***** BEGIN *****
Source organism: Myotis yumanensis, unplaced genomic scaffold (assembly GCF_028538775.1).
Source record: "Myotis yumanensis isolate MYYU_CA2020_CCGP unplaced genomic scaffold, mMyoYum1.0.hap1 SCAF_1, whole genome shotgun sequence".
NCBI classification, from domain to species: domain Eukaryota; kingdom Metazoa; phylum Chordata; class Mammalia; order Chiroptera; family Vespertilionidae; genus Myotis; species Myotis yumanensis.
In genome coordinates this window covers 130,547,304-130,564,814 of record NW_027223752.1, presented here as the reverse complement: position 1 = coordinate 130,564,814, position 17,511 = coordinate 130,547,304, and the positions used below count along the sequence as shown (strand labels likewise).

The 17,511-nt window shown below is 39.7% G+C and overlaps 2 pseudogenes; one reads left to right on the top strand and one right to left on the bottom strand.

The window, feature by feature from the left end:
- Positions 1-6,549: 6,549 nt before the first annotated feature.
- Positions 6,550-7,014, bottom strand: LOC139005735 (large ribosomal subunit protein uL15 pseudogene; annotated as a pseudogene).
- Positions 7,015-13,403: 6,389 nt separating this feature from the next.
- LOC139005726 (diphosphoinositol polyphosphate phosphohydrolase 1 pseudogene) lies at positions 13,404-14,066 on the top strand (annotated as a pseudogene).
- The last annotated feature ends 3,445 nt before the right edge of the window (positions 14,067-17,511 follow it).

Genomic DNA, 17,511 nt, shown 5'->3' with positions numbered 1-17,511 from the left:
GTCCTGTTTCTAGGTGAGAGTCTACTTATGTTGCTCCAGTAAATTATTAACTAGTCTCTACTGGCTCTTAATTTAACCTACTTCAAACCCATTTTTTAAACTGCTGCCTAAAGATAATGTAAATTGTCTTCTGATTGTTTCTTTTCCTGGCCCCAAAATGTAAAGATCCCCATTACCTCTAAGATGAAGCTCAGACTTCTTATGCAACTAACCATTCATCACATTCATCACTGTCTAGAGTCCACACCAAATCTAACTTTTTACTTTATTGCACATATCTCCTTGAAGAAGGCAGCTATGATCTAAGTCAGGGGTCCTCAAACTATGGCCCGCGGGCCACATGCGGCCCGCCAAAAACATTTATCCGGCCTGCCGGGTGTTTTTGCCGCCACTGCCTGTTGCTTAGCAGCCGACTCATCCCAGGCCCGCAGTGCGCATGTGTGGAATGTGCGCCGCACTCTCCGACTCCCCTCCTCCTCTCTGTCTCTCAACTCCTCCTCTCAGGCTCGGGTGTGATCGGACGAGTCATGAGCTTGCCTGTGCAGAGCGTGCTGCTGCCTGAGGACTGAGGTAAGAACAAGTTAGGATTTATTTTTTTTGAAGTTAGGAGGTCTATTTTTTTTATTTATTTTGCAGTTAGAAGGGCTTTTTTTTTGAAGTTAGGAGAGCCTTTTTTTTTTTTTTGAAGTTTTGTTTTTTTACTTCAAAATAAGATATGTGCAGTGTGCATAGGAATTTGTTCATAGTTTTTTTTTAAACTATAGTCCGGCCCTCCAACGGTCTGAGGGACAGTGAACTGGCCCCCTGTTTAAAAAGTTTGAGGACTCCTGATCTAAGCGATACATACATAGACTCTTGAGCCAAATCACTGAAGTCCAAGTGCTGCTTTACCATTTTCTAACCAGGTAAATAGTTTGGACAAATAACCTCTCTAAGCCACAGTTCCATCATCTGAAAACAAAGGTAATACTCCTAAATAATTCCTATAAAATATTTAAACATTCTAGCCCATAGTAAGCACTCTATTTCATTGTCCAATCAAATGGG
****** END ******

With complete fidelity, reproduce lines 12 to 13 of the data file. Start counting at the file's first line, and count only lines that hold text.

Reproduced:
Genomic DNA, 17,511 nt, shown 5'->3' with positions numbered 1-17,511 from the left:
GTCCTGTTTCTAGGTGAGAGTCTACTTATGTTGCTCCAGTAAATTATTAACTAGTCTCTACTGGCTCTTAATTTAACCTACTTCAAACCCATTTTTTAAACTGCTGCCTAAAGATAATGTAAATTGTCTTCTGATTGTTTCTTTTCCTGGCCCCAAAATGTAAAGATCCCCATTACCTCTAAGATGAAGCTCAGACTTCTTATGCAACTAACCATTCATCACATTCATCACTGTCTAGAGTCCACACCAAATCTAACTTTTTACTTTATTGCACATATCTCCTTGAAGAAGGCAGCTATGATCTAAGTCAGGGGTCCTCAAACTATGGCCCGCGGGCCACATGCGGCCCGCCAAAAACATTTATCCGGCCTGCCGGGTGTTTTTGCCGCCACTGCCTGTTGCTTAGCAGCCGACTCATCCCAGGCCCGCAGTGCGCATGTGTGGAATGTGCGCCGCACTCTCCGACTCCCCTCCTCCTCTCTGTCTCTCAACTCCTCCTCTCAGGCTCGGGTGTGATCGGACGAGTCATGAGCTTGCCTGTGCAGAGCGTGCTGCTGCCTGAGGACTGAGGTAAGAACAAGTTAGGATTTATTTTTTTTGAAGTTAGGAGGTCTATTTTTTTTATTTATTTTGCAGTTAGAAGGGCTTTTTTTTTGAAGTTAGGAGAGCCTTTTTTTTTTTTTTGAAGTTTTGTTTTTTTACTTCAAAATAAGATATGTGCAGTGTGCATAGGAATTTGTTCATAGTTTTTTTTTAAACTATAGTCCGGCCCTCCAACGGTCTGAGGGACAGTGAACTGGCCCCCTGTTTAAAAAGTTTGAGGACTCCTGATCTAAGCGATACATACATAGACTCTTGAGCCAAATCACTGAAGTCCAAGTGCTGCTTTACCATTTTCTAACCAGGTAAATAGTTTGGACAAATAACCTCTCTAAGCCACAGTTCCATCATCTGAAAACAAAGGTAATACTCCTAAATAATTCCTATAAAATATTTAAACATTCTAGCCCATAGTAAGCACTCTATTTCATTGTCCAATCAAATGGG